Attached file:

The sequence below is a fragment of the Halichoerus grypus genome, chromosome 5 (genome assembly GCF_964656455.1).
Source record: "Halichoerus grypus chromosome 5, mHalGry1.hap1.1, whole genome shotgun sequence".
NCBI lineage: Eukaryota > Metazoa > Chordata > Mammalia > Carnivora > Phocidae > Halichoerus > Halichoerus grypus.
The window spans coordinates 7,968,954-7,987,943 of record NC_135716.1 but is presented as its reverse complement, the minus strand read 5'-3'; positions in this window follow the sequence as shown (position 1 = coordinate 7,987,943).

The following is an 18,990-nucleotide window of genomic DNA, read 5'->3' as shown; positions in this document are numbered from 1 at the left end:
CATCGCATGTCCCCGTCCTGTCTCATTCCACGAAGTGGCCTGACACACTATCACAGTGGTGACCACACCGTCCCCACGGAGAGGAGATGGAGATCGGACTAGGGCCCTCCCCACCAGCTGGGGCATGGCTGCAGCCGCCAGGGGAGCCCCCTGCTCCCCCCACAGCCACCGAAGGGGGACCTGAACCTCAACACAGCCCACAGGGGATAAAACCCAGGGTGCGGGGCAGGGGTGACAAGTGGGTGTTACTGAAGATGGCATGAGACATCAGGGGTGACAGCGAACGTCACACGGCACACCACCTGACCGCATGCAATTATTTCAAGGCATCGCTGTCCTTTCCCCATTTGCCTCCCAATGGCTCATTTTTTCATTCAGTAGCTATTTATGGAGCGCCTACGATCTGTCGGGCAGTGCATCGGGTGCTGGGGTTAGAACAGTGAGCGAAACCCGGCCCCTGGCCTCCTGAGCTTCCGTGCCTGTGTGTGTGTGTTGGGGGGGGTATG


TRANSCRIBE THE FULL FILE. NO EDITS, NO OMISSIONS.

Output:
The sequence below is a fragment of the Halichoerus grypus genome, chromosome 5 (genome assembly GCF_964656455.1).
Source record: "Halichoerus grypus chromosome 5, mHalGry1.hap1.1, whole genome shotgun sequence".
NCBI lineage: Eukaryota > Metazoa > Chordata > Mammalia > Carnivora > Phocidae > Halichoerus > Halichoerus grypus.
The window spans coordinates 7,968,954-7,987,943 of record NC_135716.1 but is presented as its reverse complement, the minus strand read 5'-3'; positions in this window follow the sequence as shown (position 1 = coordinate 7,987,943).

The following is an 18,990-nucleotide window of genomic DNA, read 5'->3' as shown; positions in this document are numbered from 1 at the left end:
CATCGCATGTCCCCGTCCTGTCTCATTCCACGAAGTGGCCTGACACACTATCACAGTGGTGACCACACCGTCCCCACGGAGAGGAGATGGAGATCGGACTAGGGCCCTCCCCACCAGCTGGGGCATGGCTGCAGCCGCCAGGGGAGCCCCCTGCTCCCCCCACAGCCACCGAAGGGGGACCTGAACCTCAACACAGCCCACAGGGGATAAAACCCAGGGTGCGGGGCAGGGGTGACAAGTGGGTGTTACTGAAGATGGCATGAGACATCAGGGGTGACAGCGAACGTCACACGGCACACCACCTGACCGCATGCAATTATTTCAAGGCATCGCTGTCCTTTCCCCATTTGCCTCCCAATGGCTCATTTTTTCATTCAGTAGCTATTTATGGAGCGCCTACGATCTGTCGGGCAGTGCATCGGGTGCTGGGGTTAGAACAGTGAGCGAAACCCGGCCCCTGGCCTCCTGAGCTTCCGTGCCTGTGTGTGTGTGTTGGGGGGGGTATG